Why playing outside is important
To begin with, it’s common knowledge that children need time to blow off steam and get some exercise. This helps them grow strong and stay healthy but it is also good for them mentally as it gives them an opportunity to explore and discover the outside world. It teaches them about their surroundings and is a chance to feed their imagination.
For people without respiratory problems, cold air is not damaging to the lungs and sport/movement outdoors can generally continue in cold weather. Exposure to breathing cold air can get critical for healthy people under the temperature -15 degrees. Then the body can’t manage to warm up the in-breathing air till it reaches the lungs. For people with respiratory problems, much greater care should be taken as the damaging effects of cold air can happen at much warmer temperatures.
Cold Weather Guidelines
It is essential that students arrive at school each day prepared for cold weather. Students must be dressed appropriately so that they remain safe and comfortable during the following times:
- Outside playtime before and after school
- Lunchtime playtime
- Fire Drills (at all temperatures)
- Bus breakdowns
- Unscheduled and scheduled outside breaks and learning experiences.
Below freezing (-1 to -8°Celsius)
Students are expected to go outside during their break time, though prolonged periods of time outside is not advised. Parents should ensure that their child brings the following items needed to stay warm and comfortable when outside:
- Warm coat
- Head/Ear covering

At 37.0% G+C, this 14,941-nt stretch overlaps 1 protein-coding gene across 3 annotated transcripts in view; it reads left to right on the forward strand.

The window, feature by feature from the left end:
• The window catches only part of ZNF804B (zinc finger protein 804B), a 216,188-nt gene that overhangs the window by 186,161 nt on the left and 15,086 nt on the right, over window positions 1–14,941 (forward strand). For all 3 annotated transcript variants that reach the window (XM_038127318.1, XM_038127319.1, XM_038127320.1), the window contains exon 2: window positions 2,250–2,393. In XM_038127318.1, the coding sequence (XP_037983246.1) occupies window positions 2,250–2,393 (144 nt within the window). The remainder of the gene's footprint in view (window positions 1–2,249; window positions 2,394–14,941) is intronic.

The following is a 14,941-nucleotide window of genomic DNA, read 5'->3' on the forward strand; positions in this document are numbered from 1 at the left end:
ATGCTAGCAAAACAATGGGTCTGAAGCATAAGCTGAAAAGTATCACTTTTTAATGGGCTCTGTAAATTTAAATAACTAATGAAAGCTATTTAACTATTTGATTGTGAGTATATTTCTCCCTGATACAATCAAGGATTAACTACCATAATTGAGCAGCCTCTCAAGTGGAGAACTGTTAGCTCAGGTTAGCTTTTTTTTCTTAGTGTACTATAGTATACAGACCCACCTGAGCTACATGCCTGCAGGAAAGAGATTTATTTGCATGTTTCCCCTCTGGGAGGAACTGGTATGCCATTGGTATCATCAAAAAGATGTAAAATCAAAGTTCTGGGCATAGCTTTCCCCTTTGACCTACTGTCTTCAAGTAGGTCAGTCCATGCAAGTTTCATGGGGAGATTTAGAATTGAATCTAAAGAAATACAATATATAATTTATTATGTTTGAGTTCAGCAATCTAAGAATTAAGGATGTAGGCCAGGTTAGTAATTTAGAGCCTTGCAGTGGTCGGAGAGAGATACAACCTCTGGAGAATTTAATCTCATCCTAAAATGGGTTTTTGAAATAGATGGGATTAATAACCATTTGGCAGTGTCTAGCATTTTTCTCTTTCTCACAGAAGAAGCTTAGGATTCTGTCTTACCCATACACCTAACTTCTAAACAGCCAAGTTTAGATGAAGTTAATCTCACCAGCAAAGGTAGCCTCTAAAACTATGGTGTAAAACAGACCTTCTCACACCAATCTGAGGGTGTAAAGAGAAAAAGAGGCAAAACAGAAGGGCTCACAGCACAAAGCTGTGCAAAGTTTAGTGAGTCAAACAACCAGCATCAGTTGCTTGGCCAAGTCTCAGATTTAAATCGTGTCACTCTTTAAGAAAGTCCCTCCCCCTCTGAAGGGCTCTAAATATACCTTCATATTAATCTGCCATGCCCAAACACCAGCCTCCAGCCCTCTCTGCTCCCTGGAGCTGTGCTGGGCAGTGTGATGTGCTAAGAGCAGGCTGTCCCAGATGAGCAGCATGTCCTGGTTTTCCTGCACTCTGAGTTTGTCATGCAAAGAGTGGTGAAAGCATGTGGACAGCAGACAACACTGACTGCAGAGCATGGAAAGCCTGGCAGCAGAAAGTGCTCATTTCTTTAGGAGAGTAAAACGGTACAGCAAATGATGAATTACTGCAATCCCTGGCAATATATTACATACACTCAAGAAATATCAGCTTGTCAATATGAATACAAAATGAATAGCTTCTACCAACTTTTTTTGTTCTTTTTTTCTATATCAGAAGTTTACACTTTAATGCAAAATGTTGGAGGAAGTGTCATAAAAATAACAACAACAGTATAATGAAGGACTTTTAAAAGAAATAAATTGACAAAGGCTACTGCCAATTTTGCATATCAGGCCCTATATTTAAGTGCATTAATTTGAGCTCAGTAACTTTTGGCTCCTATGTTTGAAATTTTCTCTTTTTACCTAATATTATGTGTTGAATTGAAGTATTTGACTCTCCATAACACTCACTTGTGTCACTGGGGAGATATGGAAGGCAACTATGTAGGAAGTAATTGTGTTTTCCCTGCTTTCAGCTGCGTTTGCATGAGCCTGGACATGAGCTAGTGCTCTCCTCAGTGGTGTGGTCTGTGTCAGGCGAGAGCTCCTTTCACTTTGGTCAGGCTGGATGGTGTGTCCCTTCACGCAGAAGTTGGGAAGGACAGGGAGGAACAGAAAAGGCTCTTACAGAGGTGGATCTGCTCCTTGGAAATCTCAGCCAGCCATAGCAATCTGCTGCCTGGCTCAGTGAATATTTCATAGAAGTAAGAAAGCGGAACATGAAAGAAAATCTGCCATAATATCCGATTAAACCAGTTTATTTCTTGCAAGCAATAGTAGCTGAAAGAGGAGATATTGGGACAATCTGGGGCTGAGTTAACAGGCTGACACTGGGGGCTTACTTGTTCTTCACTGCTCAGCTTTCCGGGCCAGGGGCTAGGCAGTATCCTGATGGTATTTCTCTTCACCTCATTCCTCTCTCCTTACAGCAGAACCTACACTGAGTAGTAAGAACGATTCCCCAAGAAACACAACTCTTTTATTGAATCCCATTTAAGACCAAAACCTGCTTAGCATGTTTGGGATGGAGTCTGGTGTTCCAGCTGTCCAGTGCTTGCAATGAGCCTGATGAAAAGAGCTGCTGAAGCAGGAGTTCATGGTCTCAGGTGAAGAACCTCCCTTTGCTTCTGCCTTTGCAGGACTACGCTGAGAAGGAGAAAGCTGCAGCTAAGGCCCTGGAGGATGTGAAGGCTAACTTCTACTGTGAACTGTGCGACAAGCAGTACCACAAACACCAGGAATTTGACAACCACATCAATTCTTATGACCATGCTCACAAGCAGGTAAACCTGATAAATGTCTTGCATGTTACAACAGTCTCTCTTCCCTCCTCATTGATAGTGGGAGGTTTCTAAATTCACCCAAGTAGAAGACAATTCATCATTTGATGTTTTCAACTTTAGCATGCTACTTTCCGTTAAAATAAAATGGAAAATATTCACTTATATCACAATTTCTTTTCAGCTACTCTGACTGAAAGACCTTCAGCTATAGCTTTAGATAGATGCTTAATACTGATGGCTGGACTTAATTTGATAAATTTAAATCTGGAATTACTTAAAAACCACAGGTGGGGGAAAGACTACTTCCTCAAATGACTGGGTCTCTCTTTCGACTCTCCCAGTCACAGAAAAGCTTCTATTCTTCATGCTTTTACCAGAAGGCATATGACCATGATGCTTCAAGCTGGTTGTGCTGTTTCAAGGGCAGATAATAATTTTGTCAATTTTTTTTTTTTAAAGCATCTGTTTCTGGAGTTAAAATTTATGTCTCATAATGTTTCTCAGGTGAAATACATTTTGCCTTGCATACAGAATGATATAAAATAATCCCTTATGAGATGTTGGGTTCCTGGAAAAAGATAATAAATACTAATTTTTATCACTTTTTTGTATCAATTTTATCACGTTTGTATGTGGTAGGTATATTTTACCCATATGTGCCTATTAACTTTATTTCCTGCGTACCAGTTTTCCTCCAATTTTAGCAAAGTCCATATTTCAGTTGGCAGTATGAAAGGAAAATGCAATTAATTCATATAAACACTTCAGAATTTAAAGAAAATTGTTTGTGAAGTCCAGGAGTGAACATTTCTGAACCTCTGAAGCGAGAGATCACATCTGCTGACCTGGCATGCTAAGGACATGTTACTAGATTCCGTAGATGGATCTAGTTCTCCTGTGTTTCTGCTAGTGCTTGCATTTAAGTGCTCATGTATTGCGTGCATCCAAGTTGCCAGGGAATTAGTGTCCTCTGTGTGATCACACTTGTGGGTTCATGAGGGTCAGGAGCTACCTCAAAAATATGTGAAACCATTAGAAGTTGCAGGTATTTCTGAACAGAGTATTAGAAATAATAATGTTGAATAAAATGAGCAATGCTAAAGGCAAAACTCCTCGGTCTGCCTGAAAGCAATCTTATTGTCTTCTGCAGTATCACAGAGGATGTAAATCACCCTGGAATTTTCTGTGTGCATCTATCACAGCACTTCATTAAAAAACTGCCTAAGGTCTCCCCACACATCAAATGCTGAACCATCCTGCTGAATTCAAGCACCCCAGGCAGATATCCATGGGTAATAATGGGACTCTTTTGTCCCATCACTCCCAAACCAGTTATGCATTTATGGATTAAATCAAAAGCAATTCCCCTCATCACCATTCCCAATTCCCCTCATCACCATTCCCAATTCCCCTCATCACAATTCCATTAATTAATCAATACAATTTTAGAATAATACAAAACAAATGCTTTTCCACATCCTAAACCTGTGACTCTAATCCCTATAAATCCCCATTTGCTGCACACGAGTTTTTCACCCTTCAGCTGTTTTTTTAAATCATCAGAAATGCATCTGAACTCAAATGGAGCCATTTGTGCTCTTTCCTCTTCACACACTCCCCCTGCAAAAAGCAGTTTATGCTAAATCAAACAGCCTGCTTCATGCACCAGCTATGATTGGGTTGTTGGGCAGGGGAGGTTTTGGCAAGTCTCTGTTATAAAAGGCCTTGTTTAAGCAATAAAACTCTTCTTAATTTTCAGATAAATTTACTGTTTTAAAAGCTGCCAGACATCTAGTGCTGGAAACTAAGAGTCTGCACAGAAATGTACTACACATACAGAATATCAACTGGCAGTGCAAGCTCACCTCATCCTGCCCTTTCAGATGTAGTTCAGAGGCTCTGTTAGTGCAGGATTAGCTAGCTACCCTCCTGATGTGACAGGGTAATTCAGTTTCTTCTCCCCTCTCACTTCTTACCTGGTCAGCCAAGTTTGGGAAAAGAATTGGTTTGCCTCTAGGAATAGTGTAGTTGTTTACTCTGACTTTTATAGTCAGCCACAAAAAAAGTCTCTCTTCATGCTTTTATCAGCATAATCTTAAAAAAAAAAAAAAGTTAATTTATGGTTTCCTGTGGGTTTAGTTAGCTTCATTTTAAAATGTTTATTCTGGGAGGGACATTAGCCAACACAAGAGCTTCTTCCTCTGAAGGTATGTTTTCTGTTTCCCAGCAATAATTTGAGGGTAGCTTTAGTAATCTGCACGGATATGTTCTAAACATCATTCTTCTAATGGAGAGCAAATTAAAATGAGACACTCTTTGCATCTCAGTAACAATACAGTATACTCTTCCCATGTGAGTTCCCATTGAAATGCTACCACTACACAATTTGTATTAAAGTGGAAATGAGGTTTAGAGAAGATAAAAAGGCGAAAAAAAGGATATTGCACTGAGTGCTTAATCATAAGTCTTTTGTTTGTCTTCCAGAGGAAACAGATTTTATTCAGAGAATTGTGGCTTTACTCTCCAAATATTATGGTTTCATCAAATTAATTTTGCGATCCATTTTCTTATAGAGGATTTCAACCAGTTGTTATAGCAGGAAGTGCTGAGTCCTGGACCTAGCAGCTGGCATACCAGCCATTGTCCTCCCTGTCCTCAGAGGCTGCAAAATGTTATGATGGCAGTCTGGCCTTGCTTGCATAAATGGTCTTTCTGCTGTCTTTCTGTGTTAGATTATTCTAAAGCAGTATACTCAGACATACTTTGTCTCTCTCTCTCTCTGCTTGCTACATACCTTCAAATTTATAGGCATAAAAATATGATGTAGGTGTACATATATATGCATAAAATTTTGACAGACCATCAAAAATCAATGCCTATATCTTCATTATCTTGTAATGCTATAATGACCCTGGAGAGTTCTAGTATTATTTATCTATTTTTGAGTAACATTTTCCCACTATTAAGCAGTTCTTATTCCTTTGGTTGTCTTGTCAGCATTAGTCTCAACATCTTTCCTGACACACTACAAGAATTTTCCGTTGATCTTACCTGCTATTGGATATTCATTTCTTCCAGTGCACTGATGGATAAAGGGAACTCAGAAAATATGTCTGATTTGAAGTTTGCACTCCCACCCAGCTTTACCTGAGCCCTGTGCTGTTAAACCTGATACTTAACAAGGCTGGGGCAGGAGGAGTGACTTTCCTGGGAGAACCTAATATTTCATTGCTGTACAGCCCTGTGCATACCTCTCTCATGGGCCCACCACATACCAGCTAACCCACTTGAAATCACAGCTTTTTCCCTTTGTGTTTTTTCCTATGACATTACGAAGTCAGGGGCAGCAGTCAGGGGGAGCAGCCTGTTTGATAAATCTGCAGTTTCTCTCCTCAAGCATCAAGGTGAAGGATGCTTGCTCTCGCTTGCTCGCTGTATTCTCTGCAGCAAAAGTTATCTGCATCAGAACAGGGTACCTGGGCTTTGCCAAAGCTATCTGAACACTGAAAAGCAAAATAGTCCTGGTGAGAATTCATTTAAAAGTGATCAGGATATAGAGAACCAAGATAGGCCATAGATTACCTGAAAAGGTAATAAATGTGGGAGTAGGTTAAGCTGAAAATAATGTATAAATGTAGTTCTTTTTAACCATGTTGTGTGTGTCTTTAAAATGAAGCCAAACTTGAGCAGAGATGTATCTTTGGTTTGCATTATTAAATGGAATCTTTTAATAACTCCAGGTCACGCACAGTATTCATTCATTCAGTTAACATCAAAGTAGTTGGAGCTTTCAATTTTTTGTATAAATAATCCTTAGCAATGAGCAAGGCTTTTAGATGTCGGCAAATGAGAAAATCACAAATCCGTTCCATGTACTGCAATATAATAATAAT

- Waterproof snow pants (if snowing)
If the temperature reaches below -8 Celsius students will stay inside
The main risks of extreme cold weather are:
- Flu or cold
- falls and injuries
- heart attack
- frost bite (only in extreme cold weather)
- Feels like -5 to -15°C - limited time of 2 x 20 minute sessions during free-flow learning (optional for children
- Indoor option offered during main break and lunch-time between -10 to -15°C.
- No outdoor water play from 0 degrees.
- No children allowed outside without appropriate dress, including hat, scarf and gloves from 5 degrees.
- Since sport lessons are for longer periods than playtimes, sport will remain indoors while the temperature is below 0°Celsius
What parents can do:
- Flu vaccinations are still the best way to protect against an unpredictable virus.
- Put several layers of clothing on your child and make sure their head, neck and hands are covered. If they then get warm, they can take one layer off at a time. Dress babies and young children in one more layer than an adult would wear.
- In drier winter air children lose more water through their breath. Keep them drinking and try giving them warm drinks.
- Make sure your children are wearing footwear with a good grip to reduce the risk of slipping and falling on icy pavements and take your time when walking!
- Due to darker mornings and evenings, it is recommended that children wear or carry something to make them more visible when making journeys. This should be something bright or fluorescent during the day and something reflective at dusk and in the dark
- Babies should be checked to ensure they are at a suitable temperature. (https://www.lullabytrust.org.uk/safer-sleep-advice/baby-room-temperature/)
- Signs of frostbite are pale, grey or blistered skin on the fingers, ears, nose, and toes. If you think your child has frostbite bring the child indoors and put the affected area in warm (not hot) water. Signs of hypothermia are shivering, slurred speech, and unusual clumsiness. If you think your child has hypothermia see a doctor